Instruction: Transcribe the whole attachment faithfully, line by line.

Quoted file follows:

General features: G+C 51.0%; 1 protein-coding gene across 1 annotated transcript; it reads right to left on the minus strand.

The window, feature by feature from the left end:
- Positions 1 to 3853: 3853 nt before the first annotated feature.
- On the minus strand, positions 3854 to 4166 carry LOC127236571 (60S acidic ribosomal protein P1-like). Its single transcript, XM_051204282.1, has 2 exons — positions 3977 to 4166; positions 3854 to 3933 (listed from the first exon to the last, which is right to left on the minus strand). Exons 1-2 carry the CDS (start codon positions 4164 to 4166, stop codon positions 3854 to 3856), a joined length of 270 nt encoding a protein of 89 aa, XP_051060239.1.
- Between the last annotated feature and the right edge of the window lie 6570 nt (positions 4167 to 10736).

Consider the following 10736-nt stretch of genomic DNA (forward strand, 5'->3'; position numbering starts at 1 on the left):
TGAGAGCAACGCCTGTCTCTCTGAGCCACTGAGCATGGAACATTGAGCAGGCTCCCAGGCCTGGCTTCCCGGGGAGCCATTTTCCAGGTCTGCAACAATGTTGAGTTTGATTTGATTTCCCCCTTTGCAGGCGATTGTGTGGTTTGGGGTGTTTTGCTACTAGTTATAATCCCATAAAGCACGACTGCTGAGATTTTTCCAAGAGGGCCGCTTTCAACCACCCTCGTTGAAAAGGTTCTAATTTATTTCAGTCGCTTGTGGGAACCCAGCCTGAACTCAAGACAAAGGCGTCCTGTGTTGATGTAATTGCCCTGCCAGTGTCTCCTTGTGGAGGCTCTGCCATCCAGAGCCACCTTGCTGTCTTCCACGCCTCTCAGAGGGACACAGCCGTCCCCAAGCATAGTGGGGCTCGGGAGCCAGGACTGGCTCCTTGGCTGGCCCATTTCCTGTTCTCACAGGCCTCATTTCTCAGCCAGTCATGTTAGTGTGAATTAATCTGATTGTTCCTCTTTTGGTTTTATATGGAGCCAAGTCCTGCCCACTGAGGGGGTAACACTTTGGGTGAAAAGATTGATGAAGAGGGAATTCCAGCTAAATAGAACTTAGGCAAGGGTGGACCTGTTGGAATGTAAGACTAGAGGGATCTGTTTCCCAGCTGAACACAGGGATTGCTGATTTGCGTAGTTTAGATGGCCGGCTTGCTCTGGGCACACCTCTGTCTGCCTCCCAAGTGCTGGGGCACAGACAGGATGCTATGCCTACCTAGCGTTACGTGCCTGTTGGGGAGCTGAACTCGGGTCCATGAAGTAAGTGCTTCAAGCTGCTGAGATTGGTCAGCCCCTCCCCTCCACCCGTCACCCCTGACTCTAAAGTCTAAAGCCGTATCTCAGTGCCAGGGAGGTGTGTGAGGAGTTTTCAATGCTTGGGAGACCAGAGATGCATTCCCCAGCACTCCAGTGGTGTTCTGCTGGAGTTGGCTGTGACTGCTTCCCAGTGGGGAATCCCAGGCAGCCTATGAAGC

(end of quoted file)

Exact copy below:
General features: G+C 51.0%; 1 protein-coding gene across 1 annotated transcript; it reads right to left on the minus strand.

The window, feature by feature from the left end:
- Positions 1 to 3853: 3853 nt before the first annotated feature.
- On the minus strand, positions 3854 to 4166 carry LOC127236571 (60S acidic ribosomal protein P1-like). Its single transcript, XM_051204282.1, has 2 exons — positions 3977 to 4166; positions 3854 to 3933 (listed from the first exon to the last, which is right to left on the minus strand). Exons 1-2 carry the CDS (start codon positions 4164 to 4166, stop codon positions 3854 to 3856), a joined length of 270 nt encoding a protein of 89 aa, XP_051060239.1.
- Between the last annotated feature and the right edge of the window lie 6570 nt (positions 4167 to 10736).

Consider the following 10736-nt stretch of genomic DNA (forward strand, 5'->3'; position numbering starts at 1 on the left):
TGAGAGCAACGCCTGTCTCTCTGAGCCACTGAGCATGGAACATTGAGCAGGCTCCCAGGCCTGGCTTCCCGGGGAGCCATTTTCCAGGTCTGCAACAATGTTGAGTTTGATTTGATTTCCCCCTTTGCAGGCGATTGTGTGGTTTGGGGTGTTTTGCTACTAGTTATAATCCCATAAAGCACGACTGCTGAGATTTTTCCAAGAGGGCCGCTTTCAACCACCCTCGTTGAAAAGGTTCTAATTTATTTCAGTCGCTTGTGGGAACCCAGCCTGAACTCAAGACAAAGGCGTCCTGTGTTGATGTAATTGCCCTGCCAGTGTCTCCTTGTGGAGGCTCTGCCATCCAGAGCCACCTTGCTGTCTTCCACGCCTCTCAGAGGGACACAGCCGTCCCCAAGCATAGTGGGGCTCGGGAGCCAGGACTGGCTCCTTGGCTGGCCCATTTCCTGTTCTCACAGGCCTCATTTCTCAGCCAGTCATGTTAGTGTGAATTAATCTGATTGTTCCTCTTTTGGTTTTATATGGAGCCAAGTCCTGCCCACTGAGGGGGTAACACTTTGGGTGAAAAGATTGATGAAGAGGGAATTCCAGCTAAATAGAACTTAGGCAAGGGTGGACCTGTTGGAATGTAAGACTAGAGGGATCTGTTTCCCAGCTGAACACAGGGATTGCTGATTTGCGTAGTTTAGATGGCCGGCTTGCTCTGGGCACACCTCTGTCTGCCTCCCAAGTGCTGGGGCACAGACAGGATGCTATGCCTACCTAGCGTTACGTGCCTGTTGGGGAGCTGAACTCGGGTCCATGAAGTAAGTGCTTCAAGCTGCTGAGATTGGTCAGCCCCTCCCCTCCACCCGTCACCCCTGACTCTAAAGTCTAAAGCCGTATCTCAGTGCCAGGGAGGTGTGTGAGGAGTTTTCAATGCTTGGGAGACCAGAGATGCATTCCCCAGCACTCCAGTGGTGTTCTGCTGGAGTTGGCTGTGACTGCTTCCCAGTGGGGAATCCCAGGCAGCCTATGAAGC